Facing dangers can be more daunting at high altitude than at sea level. In case of an emergency, fear and self-doubt can be potentially deadly at high altitude. Though the mountain environment is dangerous, mountain hazards are not your worst enemy but your own poor decision making. That’s why you must learn to stay alert to the possibilities of disaster, heed warnings, and reexamine your decisions in order to manage risk as best you can. In addition, develop determination never to give up. Moreover, in life-threatening situations, your motivation beyond self-preservation can be the key to survival. All these are very important for developing a strong mental resolve necessary to overcome whatever life throws your way.
Know the hazards
As you go higher, you’ll inevitably encounter problems that can vary from annoying but not so dangerous ones to life-threatening situations. For this reason, you must be prepared both physically and mentally for the challenges that await you at altitude. Though this list can be quite long, here are some of the most dangerous hazards in the mountains:
High altitude itself
Altitude sickness poses a health hazard to every hiker. There are three forms of altitude illness - acute mountain sickness (AMS), high altitude pulmonary edema (HAPE), and high altitude cerebral edema (HACE) as the last two can be fatal. To minimize the chances of altitude sickness, acclimatize slowly by gaining altitude gradually. If something goes wrong, your best (and sometimes only) remedy is to descend. For more information on the topic, see our post about altitude illness and acclimatization.
Hypothermia, frostbite, and immersion foot are cold-related illnesses that can pose a huge health threat up in the mountains. Hypothermia can be deadly and it actually kills many hikers, climbers, and travelers, while the other two conditions are localized in their effects. Learn more about these conditions to be able to prevent the development of any of them. See our in-depth article on cold, heat, and UV radiation-related conditions.
Heat and UV radiation-related conditions
Heat cramps, heat exhaustion, heatstroke, and sunburn are common problems in high elevations. When packing for your hiking trip in the mountains, don’t forget to take sunscreen and sunglasses because you’ll be exposed to more UV radiation than at sea level. Proper hydration through drinking plenty of water, tea, and other drinks (drinking alcohol at high altitude is not recommended) and electrolytes is as important as in summer hiking.
Thunderstorms kill thousands of people in the mountains each year mainly through lightning strikes (many more people suffer burns, nerve damages, eye, and ear injuries). Sure, the chances to be killed by a lightning strike only 10% but by taking some safety precautions, you can reduce this number significantly. The first thing you need to do is to seek shelter. Remember to get away from water, stay away from lone and isolated tall trees, and avoid open valleys and meadows. For a complete list of safety measures necessary to avoid being struck by lightning, see our post about hiking in the rain.
Insect bites or stings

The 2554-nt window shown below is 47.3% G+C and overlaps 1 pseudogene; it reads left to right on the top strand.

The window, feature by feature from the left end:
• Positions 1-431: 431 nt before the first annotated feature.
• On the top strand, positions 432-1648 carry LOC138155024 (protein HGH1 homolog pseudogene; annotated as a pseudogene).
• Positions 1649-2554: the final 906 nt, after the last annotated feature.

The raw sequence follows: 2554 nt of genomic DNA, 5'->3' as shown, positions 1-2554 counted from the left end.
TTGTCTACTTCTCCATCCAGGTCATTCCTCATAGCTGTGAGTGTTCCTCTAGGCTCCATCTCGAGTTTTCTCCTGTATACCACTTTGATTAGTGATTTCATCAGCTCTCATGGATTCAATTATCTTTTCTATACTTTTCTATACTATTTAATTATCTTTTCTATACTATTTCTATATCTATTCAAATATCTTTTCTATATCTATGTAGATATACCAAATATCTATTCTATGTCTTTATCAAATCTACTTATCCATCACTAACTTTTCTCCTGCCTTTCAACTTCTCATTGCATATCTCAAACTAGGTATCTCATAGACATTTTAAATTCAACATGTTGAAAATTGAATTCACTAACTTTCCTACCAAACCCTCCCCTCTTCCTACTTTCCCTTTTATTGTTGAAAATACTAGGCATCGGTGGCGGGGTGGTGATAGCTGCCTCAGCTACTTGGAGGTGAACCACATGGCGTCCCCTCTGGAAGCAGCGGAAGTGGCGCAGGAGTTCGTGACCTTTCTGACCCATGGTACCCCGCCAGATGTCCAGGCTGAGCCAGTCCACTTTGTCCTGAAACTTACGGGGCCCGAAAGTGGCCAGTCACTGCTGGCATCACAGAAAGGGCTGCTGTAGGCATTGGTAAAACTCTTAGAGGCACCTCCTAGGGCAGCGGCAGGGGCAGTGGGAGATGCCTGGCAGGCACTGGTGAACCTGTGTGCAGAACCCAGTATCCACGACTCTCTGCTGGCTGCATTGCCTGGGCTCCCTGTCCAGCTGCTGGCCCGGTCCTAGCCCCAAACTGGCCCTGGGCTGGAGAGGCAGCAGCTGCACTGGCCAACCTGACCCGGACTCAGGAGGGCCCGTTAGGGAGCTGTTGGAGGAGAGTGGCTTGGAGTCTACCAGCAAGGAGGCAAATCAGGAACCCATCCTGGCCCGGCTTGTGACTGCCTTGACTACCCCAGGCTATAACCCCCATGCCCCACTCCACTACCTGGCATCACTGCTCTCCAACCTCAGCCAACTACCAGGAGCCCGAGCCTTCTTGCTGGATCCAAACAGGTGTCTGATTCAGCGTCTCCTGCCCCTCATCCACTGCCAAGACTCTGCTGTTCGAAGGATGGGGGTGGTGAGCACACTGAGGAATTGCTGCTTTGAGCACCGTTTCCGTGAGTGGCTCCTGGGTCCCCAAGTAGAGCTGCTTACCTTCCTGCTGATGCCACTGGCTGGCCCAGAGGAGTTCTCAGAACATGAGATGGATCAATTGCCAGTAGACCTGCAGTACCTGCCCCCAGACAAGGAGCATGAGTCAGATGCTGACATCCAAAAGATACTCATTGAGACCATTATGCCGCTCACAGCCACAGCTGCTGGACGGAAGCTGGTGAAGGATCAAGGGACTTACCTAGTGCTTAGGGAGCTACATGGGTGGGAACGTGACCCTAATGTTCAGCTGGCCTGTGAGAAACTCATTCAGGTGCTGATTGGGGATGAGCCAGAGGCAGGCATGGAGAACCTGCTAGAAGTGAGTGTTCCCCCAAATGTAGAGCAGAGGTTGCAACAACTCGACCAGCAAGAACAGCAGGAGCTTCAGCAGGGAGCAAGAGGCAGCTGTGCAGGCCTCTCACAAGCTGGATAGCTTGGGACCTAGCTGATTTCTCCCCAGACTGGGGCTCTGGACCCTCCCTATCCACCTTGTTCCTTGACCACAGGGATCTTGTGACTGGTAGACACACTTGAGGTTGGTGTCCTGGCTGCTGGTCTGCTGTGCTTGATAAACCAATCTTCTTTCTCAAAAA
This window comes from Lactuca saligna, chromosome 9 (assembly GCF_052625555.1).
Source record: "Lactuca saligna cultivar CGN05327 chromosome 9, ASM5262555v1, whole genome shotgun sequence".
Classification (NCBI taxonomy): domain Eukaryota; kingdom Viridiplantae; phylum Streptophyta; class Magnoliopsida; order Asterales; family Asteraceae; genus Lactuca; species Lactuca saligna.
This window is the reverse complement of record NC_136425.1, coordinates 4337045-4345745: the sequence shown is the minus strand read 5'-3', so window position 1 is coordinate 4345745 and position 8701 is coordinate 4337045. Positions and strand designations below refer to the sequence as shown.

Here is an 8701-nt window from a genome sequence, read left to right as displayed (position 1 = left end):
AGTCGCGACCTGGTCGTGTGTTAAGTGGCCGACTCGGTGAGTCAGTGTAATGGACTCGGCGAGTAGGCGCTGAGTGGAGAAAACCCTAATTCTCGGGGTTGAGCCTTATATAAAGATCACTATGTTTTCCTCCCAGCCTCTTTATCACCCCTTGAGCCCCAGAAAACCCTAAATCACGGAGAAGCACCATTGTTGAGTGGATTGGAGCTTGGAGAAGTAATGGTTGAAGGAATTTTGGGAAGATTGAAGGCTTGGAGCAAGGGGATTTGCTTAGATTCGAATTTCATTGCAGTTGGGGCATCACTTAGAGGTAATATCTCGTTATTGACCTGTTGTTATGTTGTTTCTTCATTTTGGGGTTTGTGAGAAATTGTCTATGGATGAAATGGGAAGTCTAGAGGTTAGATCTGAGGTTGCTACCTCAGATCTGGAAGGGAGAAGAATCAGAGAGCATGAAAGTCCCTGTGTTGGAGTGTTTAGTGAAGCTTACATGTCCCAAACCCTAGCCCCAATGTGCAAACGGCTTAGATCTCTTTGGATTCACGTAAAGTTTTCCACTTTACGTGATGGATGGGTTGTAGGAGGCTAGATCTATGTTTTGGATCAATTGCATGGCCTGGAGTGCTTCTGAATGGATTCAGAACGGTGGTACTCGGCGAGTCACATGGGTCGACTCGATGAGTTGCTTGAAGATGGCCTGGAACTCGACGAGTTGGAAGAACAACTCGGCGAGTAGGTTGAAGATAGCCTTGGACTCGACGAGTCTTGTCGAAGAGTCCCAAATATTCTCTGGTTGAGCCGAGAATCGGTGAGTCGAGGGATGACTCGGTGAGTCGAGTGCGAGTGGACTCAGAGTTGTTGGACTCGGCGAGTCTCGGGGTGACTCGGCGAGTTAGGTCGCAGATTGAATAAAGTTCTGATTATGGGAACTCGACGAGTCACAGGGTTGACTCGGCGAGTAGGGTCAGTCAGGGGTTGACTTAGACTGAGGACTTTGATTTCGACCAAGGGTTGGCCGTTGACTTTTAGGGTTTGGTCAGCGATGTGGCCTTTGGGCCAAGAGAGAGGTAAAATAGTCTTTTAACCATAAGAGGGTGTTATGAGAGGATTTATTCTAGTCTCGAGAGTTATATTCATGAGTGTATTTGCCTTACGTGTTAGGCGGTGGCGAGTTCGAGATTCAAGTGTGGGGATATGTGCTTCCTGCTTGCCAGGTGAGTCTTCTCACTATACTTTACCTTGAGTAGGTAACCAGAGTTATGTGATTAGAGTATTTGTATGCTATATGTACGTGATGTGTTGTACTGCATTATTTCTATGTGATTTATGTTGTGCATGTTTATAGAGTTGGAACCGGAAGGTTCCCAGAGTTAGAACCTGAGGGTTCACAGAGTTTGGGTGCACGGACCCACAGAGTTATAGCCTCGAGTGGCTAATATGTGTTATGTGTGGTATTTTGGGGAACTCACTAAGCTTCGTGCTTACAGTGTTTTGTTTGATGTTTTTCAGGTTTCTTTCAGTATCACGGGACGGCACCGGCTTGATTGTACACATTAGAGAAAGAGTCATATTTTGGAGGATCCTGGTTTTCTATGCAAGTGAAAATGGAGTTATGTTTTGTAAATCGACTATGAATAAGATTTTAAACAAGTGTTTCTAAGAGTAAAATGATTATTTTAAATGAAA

Being high up in the mountains amplifies health risks, in general. Avoid insect bites and stings that can cause an allergic reaction or a disease such as a tick-introduced illness. Some bites and stings can cause a life-threatening reaction.
Did you know that the highest living snake in the world lives in the Himalayas up to almost 5000m? Well, the Himalayan pit viper is venomous and the good news is that bites from this species won’t kill you. However, they aren’t exactly innocuous either. Various effects from swelling, local pain, and blistering to vomiting, nausea, and convulsions can be expected.
As stupid as it may sound, but falls are the most frequent cause of injuries in the mountains as they account for roughly 50% of all hiking accidents. Remarkably, for the period 2006-2014, between 5 and 7.5% of all who have been injured as a result of a fall during mountain hiking trips in the Austrian Alps have died. People between 40 and 70 years of age are often among the most common candidates for a fall.
Table 1: Environmentally related conditions and injuries associated with hiking at altitude
Source: Mountaineering: The Freedom of the Hills*
Learning from your mistakes and experience in the mountains can be invaluable and would certainly help you improve your decision-making skills. Though mistakes happen, the mountains are often unforgiving of even small mistakes. So your best option is to learn from the mistakes and mishaps of others. Read about accidents in the mountains to learn what can go wrong. Identify the risk factors associated with high altitude hiking and gain an understanding of the mechanisms involved in accidents.
In short, know the hazards and apply the lessons others have learned.
Stay focused and don’t be distracted
After learning the basic risks that await you at high altitude, the most logical tip is to avoid complacency, casualness, and overconfidence. Try to stay focused on the trail as this will help you avoid distractions with potentially serious consequences. Distractions divert your attention from hiking and can come from both internal sources and external sources such as anxiety, sore feet, and fatigue; beautiful mountain views, thinking about a good bivy, being in a hurry or darkness.
First aid kit